Techniques to Improve Your Adventure Riding - RIDE SMART

Tips to improve your off-road ADV experience

adventure riding skills illustration
Adventure Riding SkillsIllustration by Morgan Schweitzer

Adventure bikes are to touring as SuperSTOLs or floatplanes are to aviation—they open up a whole new world, letting you explore where Gold Wings and Road Kings cannot. But riding big ADV bikes safely off the beaten track is a voodoo science, marrying the terrain reading of an off-road rider with the balance of a tightrope walker. Simply put, the über-weight, high center of mass, and bulkiness of adventure bikes are the opposite of what you'd want off road.

As such, off-roading a big ADV requires a thoughtful approach, some specific skills, and planning for trouble when you're far from help. Particularly, learn to pick up a heavy bike by yourself (position your back against the seat, grasp the lower handgrip and seat, and lift with your legs). Then think ahead to master disaster. Cell phones often don't work in the outback, and the old practices of screaming for help, lighting a signal fire, flashing a mirror at aircraft, or simply waiting for another vehicle to arrive are actually rather iffy propositions if you or your bike get seriously disabled. Way smarter is a SPOT satellite transceiver ($120 to $550, findmespot.com) that transmits your location and lets you connect with family, friends, or emergency services anywhere you go.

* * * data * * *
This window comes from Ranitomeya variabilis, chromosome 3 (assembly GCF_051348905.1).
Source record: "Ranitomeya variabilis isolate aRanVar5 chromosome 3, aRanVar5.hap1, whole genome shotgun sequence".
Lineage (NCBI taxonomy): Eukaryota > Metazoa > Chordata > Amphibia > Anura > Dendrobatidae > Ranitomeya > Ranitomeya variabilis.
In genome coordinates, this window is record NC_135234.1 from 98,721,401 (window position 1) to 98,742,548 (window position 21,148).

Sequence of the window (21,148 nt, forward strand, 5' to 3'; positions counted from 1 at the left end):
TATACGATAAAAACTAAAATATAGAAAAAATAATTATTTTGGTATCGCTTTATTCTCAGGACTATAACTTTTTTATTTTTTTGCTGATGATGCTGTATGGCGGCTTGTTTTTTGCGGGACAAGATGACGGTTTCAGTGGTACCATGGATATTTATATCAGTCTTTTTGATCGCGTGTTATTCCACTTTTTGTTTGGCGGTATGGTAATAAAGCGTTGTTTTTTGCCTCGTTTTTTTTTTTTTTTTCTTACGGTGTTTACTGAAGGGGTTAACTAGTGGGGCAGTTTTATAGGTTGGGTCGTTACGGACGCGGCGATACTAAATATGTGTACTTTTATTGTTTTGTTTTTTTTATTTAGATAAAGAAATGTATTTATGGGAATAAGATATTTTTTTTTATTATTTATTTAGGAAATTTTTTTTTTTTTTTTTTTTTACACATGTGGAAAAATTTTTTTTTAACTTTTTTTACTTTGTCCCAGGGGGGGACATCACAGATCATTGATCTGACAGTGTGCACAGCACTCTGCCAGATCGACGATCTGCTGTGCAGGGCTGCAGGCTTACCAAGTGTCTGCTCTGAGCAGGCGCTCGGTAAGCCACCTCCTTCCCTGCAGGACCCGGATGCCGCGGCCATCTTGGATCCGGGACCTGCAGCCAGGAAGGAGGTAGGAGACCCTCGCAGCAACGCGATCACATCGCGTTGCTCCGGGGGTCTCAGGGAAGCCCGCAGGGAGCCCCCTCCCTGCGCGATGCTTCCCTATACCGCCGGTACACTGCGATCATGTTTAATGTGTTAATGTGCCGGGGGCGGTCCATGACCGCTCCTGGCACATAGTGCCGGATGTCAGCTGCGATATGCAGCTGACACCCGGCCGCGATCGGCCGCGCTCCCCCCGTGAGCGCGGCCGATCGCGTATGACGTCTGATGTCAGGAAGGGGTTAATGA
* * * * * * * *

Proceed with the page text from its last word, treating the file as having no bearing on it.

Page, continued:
Here are four other techniques to improve your off-road ADV experience:

1. Lower the weight. If the nearly 600-pound curb weight were not enough, stuff another 60 pounds into the side cases and trunk and you'll be perched atop a high-centered hippo off road. Carry only what you need, and pack the heavy stuff low down.

2. Read the terrain. Single-tracks, sand, mud, and rocks present real challenges for adventure bikes. Bodywork interrupts your line of sight, mega-mass is ponderous, and DOT tires don't grip like knobbies. Continually scan the terrain ahead, and choose the smoothest lines.

3. Practice braking. Safely test for dirt grip by pulling the clutch in and applying the rear brake until the wheel locks briefly. Also, not all ABS works identically off road; test to determine whether "on" or "off" works best for the conditions.

4. Jumping Jack Flash. An 800cc to 1,200cc adventure bike is bigger, wider, and a bunch heavier than a CRF250L. So before your first tip-over, lay that pig over and see which parts are likely to pin you down. Then learn to stay clear.